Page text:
Life on the Manor and the 3-field rotation :) By Ashwini ChelliahPosted: November 11, 2011
The layout of the Manor
The Mill – Grain such as wheat was ground into flour here
Castle/manor house – The overlord usually lived in the castle or a manor house
House of the steward – The lord’s business manager lived in the house of the steward
The house of the bailiff – The person in charge of collecting taxes lived here
The house of the reeve – The person who supervised farm work carried out by serfs stayed here
Church – The place where people would go to worship God and where they paid their tithes and often help simple markets.
Tithe barn – Where peasants deposited one-tenth of all they produced for use by the church
Most of the life in the Middle Ages centred around the manor, or large estate, of a feudal lord. Most lords’ lived in manor houses, but wealthy lords lived in castles. Most of the village were the lord’s fields, pasture land, and woods for hunting. Lords often owned most of the land in a manor.
The three-field rotation
Throughout the feudal period, most farmers used the three-field method of farming. One field was usually planted with wheat or rye in Autumn. The second field was normally planted during spring, this time either with barley for making beer or in beans, peas and oats. The third field was left fallow (unplanted).
The purpose of the three-field rotation was to preserve the fertility of the soil and usually each year, a different field was left fallow. Crops were normally rotated to prevent the same nutrients in the soil always being used.
The overlord provides a portion of land for a vassal in exchange for his service and loyalty. There often is a ceremony that marked the contract. Usually, the vassal knelt in front of the lord and put his hands on the lord’s hands. He then swore an oath of fealty (a solemn promise of faithful service to the lord), promising to serve the lord for life. The lord then kissed the vassal and lifted him to his feet. Even though the vassals promised to serve the lord for life, they were still taxed and had to surrender a portion of crops to the overlord.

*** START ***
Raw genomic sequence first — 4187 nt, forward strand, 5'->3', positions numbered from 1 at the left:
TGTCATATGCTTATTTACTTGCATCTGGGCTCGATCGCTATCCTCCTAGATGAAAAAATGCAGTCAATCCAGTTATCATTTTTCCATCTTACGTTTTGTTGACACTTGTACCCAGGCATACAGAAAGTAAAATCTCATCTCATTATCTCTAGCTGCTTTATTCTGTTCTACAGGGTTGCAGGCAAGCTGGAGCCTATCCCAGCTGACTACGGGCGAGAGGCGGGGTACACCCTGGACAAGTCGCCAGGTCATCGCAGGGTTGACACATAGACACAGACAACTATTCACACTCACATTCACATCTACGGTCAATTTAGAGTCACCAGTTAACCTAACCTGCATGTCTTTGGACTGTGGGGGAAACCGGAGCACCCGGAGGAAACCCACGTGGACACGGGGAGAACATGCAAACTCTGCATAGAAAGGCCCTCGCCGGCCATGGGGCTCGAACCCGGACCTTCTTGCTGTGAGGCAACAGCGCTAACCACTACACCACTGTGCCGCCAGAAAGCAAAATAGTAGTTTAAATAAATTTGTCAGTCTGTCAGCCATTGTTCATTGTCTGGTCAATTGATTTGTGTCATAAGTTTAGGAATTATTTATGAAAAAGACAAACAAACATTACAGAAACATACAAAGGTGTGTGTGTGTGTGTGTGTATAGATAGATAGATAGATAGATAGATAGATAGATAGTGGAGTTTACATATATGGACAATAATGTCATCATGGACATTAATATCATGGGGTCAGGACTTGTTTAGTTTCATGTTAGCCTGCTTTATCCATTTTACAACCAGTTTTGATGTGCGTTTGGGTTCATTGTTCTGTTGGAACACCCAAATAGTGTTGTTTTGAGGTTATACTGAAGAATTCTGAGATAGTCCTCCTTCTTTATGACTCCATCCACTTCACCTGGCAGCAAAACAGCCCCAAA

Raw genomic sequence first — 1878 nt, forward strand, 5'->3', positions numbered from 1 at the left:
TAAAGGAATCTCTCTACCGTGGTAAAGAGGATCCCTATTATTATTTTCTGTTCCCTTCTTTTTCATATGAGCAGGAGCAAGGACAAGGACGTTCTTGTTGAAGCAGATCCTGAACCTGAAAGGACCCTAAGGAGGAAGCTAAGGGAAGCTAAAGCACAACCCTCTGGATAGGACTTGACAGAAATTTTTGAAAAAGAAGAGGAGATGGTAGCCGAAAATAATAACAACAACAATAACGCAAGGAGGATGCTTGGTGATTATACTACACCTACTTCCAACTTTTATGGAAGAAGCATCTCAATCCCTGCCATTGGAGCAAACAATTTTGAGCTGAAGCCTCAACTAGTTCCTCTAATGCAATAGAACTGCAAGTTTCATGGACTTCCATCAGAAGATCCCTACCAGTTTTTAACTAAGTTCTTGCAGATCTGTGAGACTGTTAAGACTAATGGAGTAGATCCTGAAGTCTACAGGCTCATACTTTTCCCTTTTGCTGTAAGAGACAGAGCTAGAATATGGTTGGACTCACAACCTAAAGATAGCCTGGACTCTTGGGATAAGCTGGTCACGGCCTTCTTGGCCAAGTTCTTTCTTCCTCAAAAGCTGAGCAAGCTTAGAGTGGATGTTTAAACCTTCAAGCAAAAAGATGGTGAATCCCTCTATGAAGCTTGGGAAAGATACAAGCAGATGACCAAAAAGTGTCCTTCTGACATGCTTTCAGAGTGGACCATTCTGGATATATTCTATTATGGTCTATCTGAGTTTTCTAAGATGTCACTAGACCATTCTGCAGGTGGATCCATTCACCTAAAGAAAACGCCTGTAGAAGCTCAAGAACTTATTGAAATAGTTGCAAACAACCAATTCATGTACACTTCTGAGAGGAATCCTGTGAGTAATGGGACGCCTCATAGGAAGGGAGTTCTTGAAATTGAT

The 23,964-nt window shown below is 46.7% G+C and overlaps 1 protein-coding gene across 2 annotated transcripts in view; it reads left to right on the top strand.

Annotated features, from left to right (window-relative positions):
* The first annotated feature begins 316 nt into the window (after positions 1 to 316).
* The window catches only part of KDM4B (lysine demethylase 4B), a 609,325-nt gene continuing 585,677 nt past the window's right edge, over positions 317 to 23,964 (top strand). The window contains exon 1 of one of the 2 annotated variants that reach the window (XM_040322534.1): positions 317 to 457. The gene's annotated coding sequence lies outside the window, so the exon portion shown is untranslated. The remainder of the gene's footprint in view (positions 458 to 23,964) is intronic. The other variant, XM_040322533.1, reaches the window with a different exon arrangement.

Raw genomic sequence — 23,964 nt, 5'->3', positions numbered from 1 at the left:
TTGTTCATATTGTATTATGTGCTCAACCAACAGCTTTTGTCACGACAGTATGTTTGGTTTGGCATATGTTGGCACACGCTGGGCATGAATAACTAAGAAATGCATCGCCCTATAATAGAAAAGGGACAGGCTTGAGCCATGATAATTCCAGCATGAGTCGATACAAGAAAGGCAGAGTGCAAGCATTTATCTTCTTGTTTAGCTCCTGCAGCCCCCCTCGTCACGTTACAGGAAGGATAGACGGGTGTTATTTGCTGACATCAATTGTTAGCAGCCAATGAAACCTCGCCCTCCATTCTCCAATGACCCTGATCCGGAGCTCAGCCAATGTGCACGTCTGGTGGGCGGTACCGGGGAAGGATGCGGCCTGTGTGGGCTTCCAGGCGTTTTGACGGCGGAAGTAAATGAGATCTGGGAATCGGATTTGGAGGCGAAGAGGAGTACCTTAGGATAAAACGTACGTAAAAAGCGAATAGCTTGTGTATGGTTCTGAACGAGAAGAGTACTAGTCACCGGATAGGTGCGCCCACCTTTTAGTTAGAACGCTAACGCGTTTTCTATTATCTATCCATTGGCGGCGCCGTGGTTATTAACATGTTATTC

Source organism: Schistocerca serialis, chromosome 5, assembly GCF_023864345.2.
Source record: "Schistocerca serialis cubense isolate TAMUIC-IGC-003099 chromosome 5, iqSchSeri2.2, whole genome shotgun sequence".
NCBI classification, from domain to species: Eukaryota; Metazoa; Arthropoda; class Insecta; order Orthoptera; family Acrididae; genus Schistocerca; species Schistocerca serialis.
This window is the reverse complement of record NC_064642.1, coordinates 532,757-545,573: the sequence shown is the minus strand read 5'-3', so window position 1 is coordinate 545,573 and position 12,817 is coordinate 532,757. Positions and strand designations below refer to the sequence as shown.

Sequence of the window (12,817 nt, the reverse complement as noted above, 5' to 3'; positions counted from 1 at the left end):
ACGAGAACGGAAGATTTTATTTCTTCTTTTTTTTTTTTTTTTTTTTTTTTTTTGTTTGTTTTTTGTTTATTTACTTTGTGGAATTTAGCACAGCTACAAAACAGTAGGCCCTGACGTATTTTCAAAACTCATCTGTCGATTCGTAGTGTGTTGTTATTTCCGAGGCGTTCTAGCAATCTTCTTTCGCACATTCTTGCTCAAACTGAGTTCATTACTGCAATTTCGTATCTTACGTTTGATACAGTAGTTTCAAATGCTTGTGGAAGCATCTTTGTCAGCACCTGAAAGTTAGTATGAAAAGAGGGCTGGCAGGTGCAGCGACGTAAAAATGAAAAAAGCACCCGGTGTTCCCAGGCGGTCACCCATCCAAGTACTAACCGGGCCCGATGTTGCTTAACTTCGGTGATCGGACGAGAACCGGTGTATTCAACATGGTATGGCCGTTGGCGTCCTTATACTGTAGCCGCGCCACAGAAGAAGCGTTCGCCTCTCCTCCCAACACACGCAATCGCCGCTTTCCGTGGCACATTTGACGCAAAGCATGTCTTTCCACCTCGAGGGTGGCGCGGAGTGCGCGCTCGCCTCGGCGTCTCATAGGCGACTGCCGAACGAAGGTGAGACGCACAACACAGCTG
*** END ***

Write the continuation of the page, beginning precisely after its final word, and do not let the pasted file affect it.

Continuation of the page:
Feudalism was important because it created ties of obedience and loyalty between the vassal and the lord. Usually it was better if you were a king/lord rather than a serf or vassal.
Role of the people who lived on a manor
The Feudal Lord
The overlord was a powerful man who gave a portion of land (fief) to a vassal and provided protection for them in return for their loyalty and service. Unfortunately the vassals were still taxed and had to surrender a portion of crops to the overlord. The feudal lord was also responsible for protecting the family of any vassal who was killed.
Normally a ceremony marked the contract of the vassal. The ceremony consisted of the vassal kneeling in front of the lord and putting his hands in the lord’s hands. He then swore an oath of fealty, promising to serve the lord for life. The lord then kissed the vassal and lifted him to his feet.
The wealthier lords often lived in large castles, but most lived in manor houses. Life in the Middle Ages usually centered around the manor, or large estate of a overlord. The huts and shops of serfs and freemen, together with the chapel and a mill created a small village. Beyond the village, were the lord’s fields, pasture land, and woods for hunting.